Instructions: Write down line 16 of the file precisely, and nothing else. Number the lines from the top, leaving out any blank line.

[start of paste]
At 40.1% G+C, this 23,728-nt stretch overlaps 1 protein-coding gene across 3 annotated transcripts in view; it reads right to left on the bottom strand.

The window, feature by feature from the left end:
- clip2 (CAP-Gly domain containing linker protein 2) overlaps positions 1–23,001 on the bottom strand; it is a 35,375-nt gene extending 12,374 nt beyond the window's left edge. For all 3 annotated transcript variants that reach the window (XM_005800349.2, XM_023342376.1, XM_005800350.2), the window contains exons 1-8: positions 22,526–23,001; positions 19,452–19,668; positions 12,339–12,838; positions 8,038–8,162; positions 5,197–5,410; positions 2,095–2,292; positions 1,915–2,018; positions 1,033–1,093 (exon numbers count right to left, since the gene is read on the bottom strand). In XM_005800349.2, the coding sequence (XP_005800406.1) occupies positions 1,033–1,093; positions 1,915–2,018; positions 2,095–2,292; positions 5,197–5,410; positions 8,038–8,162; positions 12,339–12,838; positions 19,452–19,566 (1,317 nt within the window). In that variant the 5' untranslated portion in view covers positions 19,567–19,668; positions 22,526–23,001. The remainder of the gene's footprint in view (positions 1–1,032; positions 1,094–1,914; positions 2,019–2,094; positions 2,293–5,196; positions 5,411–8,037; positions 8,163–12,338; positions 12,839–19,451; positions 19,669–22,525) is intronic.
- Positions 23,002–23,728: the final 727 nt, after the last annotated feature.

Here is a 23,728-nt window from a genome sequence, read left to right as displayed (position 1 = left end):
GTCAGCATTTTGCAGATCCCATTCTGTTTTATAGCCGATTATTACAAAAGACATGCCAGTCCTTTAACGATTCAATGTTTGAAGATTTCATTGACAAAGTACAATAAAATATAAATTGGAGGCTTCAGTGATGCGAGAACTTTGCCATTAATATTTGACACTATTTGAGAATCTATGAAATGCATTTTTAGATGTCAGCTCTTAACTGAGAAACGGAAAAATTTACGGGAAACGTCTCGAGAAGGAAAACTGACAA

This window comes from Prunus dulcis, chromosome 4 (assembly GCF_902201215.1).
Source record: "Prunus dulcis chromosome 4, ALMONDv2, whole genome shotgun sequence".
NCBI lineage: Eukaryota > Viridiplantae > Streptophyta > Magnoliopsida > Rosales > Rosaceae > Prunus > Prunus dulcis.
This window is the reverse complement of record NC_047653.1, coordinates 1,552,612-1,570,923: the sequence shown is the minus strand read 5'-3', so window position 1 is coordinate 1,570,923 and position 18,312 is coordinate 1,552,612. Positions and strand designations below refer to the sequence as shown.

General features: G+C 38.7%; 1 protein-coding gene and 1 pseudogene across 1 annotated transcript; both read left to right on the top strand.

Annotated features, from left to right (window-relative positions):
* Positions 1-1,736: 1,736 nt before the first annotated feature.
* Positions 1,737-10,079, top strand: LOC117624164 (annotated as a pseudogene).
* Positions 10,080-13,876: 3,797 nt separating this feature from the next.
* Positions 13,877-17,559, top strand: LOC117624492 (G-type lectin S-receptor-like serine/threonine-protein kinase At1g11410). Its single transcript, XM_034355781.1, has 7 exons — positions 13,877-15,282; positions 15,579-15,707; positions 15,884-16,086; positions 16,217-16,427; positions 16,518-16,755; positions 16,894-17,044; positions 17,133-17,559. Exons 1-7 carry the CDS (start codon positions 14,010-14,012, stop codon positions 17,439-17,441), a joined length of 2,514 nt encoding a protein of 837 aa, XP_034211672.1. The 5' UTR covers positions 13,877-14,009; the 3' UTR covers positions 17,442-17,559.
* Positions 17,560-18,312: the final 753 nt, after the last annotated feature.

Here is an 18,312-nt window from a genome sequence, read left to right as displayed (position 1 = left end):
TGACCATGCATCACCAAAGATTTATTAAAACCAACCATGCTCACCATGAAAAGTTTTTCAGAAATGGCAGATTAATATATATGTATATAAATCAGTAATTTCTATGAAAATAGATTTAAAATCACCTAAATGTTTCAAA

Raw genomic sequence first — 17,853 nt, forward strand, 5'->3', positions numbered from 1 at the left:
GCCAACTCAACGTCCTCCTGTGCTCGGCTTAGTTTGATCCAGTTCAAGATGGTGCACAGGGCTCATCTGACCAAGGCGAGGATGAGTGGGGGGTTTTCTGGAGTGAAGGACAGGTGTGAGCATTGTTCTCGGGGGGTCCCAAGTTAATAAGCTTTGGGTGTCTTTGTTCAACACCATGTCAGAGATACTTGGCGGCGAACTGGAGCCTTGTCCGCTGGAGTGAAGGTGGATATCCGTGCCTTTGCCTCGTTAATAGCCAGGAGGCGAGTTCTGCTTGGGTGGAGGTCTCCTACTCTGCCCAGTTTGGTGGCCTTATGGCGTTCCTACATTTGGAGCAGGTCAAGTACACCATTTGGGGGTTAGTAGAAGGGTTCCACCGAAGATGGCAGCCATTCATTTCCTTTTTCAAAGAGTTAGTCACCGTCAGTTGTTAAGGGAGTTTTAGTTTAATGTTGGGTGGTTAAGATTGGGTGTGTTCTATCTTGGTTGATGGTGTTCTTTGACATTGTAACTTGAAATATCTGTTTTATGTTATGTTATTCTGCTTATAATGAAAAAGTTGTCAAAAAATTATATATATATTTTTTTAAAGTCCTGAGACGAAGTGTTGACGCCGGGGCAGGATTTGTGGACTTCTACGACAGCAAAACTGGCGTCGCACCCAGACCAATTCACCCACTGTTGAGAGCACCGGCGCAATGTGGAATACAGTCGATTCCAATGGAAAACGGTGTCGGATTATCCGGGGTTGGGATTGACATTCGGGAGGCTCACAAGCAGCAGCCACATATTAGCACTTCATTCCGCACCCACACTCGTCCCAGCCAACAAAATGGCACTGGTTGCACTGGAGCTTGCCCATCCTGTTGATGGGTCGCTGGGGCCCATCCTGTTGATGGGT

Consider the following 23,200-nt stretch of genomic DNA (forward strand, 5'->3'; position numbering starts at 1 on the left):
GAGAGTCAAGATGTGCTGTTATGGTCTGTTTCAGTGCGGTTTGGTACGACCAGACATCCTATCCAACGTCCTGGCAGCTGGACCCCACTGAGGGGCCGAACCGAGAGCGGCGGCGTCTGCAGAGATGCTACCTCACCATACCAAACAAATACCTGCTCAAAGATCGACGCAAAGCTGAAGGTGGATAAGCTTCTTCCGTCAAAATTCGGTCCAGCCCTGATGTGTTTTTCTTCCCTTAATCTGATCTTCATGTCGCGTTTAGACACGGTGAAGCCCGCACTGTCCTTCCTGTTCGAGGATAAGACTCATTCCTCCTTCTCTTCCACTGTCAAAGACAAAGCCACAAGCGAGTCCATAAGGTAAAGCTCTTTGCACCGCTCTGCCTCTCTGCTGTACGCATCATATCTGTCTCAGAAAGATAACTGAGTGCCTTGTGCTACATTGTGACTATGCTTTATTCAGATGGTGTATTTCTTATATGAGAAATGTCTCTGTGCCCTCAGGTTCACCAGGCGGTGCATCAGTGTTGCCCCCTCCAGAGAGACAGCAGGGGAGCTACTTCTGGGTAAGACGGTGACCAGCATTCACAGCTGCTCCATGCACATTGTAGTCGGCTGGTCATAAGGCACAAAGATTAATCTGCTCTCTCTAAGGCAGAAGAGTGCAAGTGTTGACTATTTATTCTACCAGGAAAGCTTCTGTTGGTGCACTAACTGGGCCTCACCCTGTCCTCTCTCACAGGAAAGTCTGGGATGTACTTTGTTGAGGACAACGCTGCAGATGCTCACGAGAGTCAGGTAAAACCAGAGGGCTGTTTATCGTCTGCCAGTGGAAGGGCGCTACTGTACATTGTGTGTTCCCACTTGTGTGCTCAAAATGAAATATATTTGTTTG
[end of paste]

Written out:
* Positions 13,877-17,559, top strand: LOC117624492 (G-type lectin S-receptor-like serine/threonine-protein kinase At1g11410). Its single transcript, XM_034355781.1, has 7 exons — positions 13,877-15,282; positions 15,579-15,707; positions 15,884-16,086; positions 16,217-16,427; positions 16,518-16,755; positions 16,894-17,044; positions 17,133-17,559. Exons 1-7 carry the CDS (start codon positions 14,010-14,012, stop codon positions 17,439-17,441), a joined length of 2,514 nt encoding a protein of 837 aa, XP_034211672.1. The 5' UTR covers positions 13,877-14,009; the 3' UTR covers positions 17,442-17,559.